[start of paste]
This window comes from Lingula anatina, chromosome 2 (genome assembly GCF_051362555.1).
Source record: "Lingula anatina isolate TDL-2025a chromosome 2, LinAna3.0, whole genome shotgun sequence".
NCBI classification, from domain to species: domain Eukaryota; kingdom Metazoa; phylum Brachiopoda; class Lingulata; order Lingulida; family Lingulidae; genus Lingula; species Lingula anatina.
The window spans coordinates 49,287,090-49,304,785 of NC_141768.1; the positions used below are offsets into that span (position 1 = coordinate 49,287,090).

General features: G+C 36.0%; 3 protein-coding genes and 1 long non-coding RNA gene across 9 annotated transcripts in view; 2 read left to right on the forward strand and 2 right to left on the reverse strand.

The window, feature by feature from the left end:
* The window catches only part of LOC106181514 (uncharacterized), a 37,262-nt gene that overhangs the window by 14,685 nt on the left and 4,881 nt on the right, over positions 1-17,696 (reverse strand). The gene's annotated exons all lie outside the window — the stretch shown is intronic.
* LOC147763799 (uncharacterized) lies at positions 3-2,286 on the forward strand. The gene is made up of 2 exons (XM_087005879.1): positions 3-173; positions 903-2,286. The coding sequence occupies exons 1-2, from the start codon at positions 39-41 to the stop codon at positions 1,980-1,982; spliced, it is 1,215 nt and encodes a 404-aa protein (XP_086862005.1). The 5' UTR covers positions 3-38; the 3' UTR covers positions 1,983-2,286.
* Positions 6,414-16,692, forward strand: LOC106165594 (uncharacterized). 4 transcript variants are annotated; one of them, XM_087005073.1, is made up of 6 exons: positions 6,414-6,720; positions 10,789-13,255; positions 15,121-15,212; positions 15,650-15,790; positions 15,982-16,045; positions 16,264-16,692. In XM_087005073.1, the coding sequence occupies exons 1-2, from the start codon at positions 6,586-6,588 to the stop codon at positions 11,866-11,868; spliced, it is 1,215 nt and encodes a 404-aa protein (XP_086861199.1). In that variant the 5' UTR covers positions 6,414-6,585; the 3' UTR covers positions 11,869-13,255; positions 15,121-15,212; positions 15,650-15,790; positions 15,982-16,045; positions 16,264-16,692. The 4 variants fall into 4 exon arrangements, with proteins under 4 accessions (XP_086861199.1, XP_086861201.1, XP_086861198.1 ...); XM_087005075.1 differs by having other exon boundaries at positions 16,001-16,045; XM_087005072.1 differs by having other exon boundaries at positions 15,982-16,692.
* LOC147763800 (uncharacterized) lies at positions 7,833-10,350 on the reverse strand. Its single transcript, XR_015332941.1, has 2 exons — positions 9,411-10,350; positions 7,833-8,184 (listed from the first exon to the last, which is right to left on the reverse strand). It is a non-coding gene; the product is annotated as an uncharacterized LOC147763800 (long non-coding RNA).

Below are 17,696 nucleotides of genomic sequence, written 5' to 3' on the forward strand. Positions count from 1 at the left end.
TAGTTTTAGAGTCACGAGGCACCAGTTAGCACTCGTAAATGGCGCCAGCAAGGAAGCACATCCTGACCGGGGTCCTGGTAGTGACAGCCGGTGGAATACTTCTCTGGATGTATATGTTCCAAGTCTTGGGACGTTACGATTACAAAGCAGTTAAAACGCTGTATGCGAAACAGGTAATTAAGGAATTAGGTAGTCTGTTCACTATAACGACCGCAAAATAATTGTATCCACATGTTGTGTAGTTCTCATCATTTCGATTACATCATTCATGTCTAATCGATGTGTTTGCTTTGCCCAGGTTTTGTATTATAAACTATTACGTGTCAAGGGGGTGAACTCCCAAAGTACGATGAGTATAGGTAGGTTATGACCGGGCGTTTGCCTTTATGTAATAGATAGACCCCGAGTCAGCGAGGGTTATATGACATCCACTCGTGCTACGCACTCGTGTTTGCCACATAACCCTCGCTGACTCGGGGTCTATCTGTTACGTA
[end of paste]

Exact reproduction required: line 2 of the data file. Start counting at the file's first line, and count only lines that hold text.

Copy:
Source record: "Lingula anatina isolate TDL-2025a chromosome 2, LinAna3.0, whole genome shotgun sequence".